Pictured above is a Soviet manufactured T-26 tank with Republican troops riding on it. The T-26 was the best tank that saw service in the Spanish Civil War. Far superior to the German Panzer I and the Italian tankettes that also saw service in Spain on the Nationalist side, captured T-26's were highly valued by the Nationalists. Around 100 T-26's saw action in the Battle of Brunete, but the Republican tactic of using them for infantry support negated much of their potential value.
A selection of maps showing some of the battlefields are available in the dropdown menu. All maps created by PACO.
The battle of Brunete was the focal point of the largest offensive in the Spanish Civil War so far. Launched by the Republic on July 6th 1937, the offensive was proceeded by both aerial and artillery bombardment of the thinly held Nationalist lines west of Madrid. This was to be the first major offensive undertaken by the Popular Army that was taking over from the previously existing militia system.
The Republican plan, devised by General Vicente Rojo, was to envelop the Nationalist army that was besieging Madrid and destroy it piecemeal. Another important goal of the plan was to delay the feared Nationalist advance on Santander in the North, by forcing the Nationalists to divert troops to aid the Madrid front.
The Republic had two army corps for the offensive, the 5th and the 18th, as well as tanks and artillery, in all around 80-90,000 men, over 100 T-26 tanks and support from 200 aircraft. The terrain was favorable for infantry and tanks, although the weather would be around 100 degrees, which would cause significant heat related problems for the combatants. The Nationalists initially had only around 2,000 men in the area the Republic planned to attack, although these were reinforced by an additional 700 Moorish troops from the Army of Africa shortly before the offensive when the Nationalists were made aware by deserters that an offensive was being planned.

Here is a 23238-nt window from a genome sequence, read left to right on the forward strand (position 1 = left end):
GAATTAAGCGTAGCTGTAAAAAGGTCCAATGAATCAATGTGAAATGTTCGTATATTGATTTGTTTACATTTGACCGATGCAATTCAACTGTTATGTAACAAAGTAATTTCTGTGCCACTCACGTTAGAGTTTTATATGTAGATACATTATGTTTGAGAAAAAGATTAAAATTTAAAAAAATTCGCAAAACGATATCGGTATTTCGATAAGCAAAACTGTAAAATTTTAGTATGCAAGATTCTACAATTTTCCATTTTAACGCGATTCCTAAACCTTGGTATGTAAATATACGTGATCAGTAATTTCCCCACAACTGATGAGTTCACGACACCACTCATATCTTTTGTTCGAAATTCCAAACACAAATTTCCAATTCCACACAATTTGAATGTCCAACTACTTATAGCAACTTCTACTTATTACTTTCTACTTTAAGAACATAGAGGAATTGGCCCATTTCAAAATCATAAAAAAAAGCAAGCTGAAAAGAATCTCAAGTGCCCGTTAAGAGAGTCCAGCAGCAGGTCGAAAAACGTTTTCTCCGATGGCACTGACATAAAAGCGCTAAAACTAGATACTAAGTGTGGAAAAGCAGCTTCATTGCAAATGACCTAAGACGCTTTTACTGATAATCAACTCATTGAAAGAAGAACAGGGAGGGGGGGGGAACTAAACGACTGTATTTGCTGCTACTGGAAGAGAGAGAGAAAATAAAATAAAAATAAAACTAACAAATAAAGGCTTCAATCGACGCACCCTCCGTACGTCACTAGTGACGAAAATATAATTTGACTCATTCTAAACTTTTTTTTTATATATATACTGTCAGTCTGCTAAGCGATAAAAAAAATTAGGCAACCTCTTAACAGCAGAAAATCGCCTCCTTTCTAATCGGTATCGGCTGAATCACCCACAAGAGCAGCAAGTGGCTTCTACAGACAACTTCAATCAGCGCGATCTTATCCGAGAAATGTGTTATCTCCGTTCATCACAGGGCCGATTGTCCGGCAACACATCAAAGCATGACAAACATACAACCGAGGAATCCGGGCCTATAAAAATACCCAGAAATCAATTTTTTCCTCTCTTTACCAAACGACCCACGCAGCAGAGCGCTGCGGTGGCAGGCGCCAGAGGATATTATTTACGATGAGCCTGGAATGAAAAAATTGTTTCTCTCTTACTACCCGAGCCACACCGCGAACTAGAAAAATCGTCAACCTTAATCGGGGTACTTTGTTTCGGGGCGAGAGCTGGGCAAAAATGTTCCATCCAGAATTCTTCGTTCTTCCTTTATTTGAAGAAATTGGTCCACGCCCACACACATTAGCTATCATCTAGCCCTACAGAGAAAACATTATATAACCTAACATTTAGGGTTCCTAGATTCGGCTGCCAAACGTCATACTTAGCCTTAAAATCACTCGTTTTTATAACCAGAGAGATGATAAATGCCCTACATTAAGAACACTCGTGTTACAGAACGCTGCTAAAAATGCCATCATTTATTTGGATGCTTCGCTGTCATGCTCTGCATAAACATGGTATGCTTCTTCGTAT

The initial attack was met with surprising resistance, defenders outnumbered by about ten-to-one halted assaults on Villanueva de la Cañada. It was finally taken after the commitment of additional forces by the Republic, but the defenders had managed to hold for fifteen hours. Brunete itself was captured on the first day by Lister's 5th Corps, which established defensive positions around the town. The planned east-wing of the enveloping attack, from Carabanchel in Madrid, never broke the enemy line, despite heavy artillery bombardments. This meant that the initial attack plan of the Republic could no longer be carried out. Instead the territory captured around Brunete would be defended.
Franco's reaction was rapid. He immediately began dispatching additional troops to the Brunete front and ordered all Spanish and Italian air squadrons to carry out operations against the Republicans at Brunete. The small glimmer of light for the Republic was that the offensive against Santander was indeed postponed. Meanwhile the Republicans attempted to gain additional territory around Brunete, but by July 14th they had to go over fully to the defensive. The area captured was about 8 miles by 10 miles. The Nationalists launched the troops they had moved to the front onto the offensive to retake the lost territory. Ferocious fighting followed, with the Republicans desperately trying to hold onto their gains. By July 25th however, Brunete had been retaken and some Republican units had routed, to be stopped only by executions or the threat of being shot by their own side. The offensive had been costly for the Republic, with losses of approximately 23,000 men and massive amounts of equipment. The Nationalists are estimated to have lost around 17,000 men, but they remained organizationally intact, which was not the case for all Republican units. The Republic managed to hold onto a 4 mile by 10 mile area of captured territory, but the Nationalists would be able to quickly launch their offensive against Santander.